The Sukiyaki Song (Ue o Muite Aruko)

Rokusuke Ei and Hachidai Nakamura, 1963

Why did the United States have a military presence in Japan after the Second World War?

What was the Treaty of Mutual Cooperation? What is Rokusuke Ei's opinion of the Treaty, as expressed in "Sukiyaki"?

How did the interpretation of the song in the United States and other parts of the world differ from Ei and Nakamura's intended meaning?

Based on your reading of the lyrics, why do you think the song was seen as an unofficial soundtrack for the 1964 Tokyo Olympics?

"The Sukiyaki Song" recorded by Kyu Sakamoto on Lost Hits of the '60s, © 2009. Available on Itunes, Spotify, and YouTube.


Rights have not been secured to reprint the words for this song. Please consult this online source:

The lyrics of "Sukiyaki" were written by Rokusuke Ei (1933–2016) to express his frustration with the ratification of the Treaty of Mutual Cooperation and Security between Japan and America. The Treaty, originally signed in 1951, granted the United States the right to maintain a military presence in the Asian nation. The renewal of the Treaty in 1959 sparked widespread student demonstrations. Ei voiced his disappointment in his lyrics, which describe a man who looks up to the sky to prevent his tears from falling. Despite his sadness, the lyrics optimistically look ahead to what might be coming: "A good fortune is beyond the clouds." The upbeat music of the song, written by Hachidai Nakamura (1931–92), reflects this optimism.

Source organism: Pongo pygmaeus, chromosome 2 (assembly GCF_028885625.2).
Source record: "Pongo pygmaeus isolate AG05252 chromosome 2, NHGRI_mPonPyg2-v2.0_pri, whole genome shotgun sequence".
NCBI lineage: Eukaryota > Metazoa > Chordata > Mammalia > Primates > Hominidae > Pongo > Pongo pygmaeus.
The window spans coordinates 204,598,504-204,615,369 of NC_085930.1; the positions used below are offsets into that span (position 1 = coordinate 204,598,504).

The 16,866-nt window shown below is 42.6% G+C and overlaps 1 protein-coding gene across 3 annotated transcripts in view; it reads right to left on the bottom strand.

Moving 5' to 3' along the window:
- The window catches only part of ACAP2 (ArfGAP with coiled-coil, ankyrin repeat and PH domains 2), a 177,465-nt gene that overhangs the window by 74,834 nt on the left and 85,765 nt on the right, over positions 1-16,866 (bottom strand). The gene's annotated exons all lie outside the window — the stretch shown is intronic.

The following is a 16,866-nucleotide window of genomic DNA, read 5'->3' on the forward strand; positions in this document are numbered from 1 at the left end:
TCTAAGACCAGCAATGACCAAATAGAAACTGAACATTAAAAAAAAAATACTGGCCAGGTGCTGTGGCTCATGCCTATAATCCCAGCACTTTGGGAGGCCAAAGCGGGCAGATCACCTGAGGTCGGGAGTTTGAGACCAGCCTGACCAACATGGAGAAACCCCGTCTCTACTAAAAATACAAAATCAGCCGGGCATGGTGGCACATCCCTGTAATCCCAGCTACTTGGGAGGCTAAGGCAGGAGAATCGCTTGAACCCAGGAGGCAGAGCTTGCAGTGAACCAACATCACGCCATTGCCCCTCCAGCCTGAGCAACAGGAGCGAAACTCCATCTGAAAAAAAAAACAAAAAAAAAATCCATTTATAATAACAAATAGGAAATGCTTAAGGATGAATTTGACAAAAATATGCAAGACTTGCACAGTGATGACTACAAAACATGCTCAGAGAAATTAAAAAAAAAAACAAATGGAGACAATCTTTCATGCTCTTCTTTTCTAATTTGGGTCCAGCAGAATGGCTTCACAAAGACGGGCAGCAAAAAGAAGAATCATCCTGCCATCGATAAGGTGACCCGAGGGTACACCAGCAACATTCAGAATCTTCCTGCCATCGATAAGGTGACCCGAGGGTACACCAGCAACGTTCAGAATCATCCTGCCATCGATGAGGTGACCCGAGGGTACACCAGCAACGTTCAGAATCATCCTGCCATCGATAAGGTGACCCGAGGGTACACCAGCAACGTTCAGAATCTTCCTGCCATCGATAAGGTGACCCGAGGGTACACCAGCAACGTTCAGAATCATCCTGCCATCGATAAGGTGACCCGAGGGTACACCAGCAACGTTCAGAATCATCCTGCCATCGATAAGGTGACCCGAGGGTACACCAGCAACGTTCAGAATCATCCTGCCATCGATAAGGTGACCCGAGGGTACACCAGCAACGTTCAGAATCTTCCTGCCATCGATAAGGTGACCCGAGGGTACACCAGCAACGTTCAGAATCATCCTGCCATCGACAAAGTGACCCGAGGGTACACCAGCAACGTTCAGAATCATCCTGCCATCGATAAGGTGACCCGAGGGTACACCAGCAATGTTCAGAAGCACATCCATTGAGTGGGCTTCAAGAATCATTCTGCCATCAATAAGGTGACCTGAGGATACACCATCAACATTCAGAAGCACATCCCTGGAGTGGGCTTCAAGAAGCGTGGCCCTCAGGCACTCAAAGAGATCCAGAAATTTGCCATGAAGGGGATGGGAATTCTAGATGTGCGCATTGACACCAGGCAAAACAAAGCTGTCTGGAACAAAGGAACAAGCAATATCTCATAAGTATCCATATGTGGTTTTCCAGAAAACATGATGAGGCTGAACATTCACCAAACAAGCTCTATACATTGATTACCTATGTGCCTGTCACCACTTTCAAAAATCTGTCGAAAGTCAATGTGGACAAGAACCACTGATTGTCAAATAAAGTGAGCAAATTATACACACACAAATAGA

Sukiyaki Song album cover
"Sukiyaki Song" single.

Originally titled "Ue o Muite Aruko," the song was renamed "Sukiyaki" when it was released in the United States. The performer was Kyu Sakamoto (1941–85), a clean-cut, twenty-one-year-old Japanese singing star with a vocal style and presence similar to contemporaneous teen idols Ricky Nelson and Bobby Darin. Upon its release, the song reached number one on the Billboard charts, making it the first song performed by an Asian to become a hit in America.

To many Americans, the song was symbolic of Japan's return to prominence after its defeat in the Second World War. When it was released, the 1964 Olympics were scheduled to take place in Tokyo and the Japanese economy was expanding. Rather than looking back at the failed protests surrounding the Treaty, the song was widely interpreted as reflecting on the aftermath of the war and looking forward to a better future.

Ei, who went on to be a well-known author and television personality, penned lyrics for other popular songs sung by Sakamoto and continued to collaborate with Nakamura.



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